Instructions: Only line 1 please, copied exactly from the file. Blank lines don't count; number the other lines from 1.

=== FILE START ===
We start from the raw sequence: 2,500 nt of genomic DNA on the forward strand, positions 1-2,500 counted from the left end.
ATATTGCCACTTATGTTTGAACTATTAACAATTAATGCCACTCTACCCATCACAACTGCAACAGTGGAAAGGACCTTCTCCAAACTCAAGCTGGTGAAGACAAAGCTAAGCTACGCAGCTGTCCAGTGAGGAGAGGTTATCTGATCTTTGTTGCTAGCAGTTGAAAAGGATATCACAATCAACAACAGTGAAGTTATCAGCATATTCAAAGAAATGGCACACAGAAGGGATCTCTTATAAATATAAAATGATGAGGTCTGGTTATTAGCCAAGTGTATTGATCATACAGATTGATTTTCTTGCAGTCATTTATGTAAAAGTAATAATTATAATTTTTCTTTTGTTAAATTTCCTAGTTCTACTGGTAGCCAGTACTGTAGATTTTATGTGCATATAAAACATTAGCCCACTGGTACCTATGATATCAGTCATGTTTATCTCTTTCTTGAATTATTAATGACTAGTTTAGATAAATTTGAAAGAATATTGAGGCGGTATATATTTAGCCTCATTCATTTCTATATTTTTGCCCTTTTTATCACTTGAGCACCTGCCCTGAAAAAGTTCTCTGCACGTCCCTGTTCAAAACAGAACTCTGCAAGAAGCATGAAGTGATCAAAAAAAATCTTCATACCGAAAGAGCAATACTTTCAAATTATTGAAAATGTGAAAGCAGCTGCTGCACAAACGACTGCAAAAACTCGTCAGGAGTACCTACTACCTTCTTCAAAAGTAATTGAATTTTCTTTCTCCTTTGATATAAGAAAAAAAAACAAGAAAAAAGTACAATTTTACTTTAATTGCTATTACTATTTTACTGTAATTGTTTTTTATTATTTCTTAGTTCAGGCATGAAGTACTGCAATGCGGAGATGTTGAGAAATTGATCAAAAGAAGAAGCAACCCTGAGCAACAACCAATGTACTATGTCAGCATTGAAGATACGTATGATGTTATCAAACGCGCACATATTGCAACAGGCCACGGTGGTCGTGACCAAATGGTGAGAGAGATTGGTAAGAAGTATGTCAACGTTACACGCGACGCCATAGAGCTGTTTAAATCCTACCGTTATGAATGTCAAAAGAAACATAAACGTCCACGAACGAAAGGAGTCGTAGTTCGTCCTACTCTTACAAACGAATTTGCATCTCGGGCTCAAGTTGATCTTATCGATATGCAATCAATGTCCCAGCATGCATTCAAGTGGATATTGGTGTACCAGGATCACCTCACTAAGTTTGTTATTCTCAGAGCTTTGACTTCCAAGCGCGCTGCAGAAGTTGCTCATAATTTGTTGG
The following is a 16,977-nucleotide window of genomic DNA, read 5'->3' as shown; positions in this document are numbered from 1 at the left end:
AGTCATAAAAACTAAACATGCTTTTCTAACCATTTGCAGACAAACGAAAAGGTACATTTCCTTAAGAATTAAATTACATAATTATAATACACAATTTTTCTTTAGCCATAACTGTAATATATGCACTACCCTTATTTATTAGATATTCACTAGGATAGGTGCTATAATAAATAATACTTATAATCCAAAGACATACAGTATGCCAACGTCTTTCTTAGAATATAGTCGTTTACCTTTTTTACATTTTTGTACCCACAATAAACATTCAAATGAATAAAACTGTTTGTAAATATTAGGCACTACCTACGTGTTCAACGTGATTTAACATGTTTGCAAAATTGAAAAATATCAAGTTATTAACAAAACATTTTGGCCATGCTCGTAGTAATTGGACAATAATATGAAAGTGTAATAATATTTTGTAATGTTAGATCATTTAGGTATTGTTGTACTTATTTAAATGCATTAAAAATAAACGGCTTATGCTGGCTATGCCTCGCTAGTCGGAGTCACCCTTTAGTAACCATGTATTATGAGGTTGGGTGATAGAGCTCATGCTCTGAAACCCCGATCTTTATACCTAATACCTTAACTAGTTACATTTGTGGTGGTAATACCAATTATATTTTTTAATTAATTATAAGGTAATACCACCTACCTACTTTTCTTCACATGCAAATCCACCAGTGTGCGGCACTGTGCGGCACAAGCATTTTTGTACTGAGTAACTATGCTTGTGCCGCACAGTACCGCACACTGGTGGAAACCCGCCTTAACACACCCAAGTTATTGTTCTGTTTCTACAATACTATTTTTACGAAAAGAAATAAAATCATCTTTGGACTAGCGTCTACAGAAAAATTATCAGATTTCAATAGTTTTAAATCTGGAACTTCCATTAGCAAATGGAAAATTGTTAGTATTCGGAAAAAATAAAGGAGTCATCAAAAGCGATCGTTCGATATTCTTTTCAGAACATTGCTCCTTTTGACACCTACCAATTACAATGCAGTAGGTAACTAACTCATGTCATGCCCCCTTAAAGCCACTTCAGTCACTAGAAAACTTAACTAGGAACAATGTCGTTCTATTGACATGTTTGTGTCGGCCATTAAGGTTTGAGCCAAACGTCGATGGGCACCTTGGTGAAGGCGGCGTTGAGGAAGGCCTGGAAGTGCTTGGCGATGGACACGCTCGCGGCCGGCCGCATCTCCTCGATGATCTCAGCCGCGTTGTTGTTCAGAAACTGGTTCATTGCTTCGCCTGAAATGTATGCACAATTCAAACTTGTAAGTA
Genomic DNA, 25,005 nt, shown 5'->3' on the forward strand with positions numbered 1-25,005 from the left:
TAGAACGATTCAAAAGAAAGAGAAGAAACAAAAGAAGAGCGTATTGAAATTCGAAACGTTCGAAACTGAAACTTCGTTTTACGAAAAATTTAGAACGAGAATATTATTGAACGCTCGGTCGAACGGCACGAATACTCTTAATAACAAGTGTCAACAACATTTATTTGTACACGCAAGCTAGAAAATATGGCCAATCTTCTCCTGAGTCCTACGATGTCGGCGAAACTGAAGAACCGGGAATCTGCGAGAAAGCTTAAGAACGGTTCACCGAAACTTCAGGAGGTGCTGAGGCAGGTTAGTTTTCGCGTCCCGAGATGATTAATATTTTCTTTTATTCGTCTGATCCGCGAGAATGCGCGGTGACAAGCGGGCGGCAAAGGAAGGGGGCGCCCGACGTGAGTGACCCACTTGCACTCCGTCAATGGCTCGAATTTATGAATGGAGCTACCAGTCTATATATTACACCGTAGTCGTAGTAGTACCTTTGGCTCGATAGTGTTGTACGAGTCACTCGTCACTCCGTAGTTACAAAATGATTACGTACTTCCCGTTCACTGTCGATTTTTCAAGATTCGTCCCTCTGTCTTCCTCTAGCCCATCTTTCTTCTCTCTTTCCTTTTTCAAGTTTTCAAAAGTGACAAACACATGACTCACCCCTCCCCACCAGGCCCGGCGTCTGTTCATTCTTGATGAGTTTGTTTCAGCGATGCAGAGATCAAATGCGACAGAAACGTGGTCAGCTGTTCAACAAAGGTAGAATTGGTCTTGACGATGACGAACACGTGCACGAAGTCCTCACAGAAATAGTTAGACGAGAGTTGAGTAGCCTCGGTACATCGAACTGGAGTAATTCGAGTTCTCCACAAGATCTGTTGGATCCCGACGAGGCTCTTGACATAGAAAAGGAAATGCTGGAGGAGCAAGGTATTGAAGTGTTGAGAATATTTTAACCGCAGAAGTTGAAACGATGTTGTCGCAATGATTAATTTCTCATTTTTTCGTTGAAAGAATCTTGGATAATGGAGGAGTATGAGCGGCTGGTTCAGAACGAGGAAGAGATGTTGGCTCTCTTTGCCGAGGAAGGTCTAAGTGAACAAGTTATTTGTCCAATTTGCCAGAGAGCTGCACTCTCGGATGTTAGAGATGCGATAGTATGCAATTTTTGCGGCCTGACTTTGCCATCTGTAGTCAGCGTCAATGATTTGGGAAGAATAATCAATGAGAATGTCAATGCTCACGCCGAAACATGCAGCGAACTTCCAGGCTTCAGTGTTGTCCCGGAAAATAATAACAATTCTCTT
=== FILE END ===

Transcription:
We start from the raw sequence: 2,500 nt of genomic DNA on the forward strand, positions 1-2,500 counted from the left end.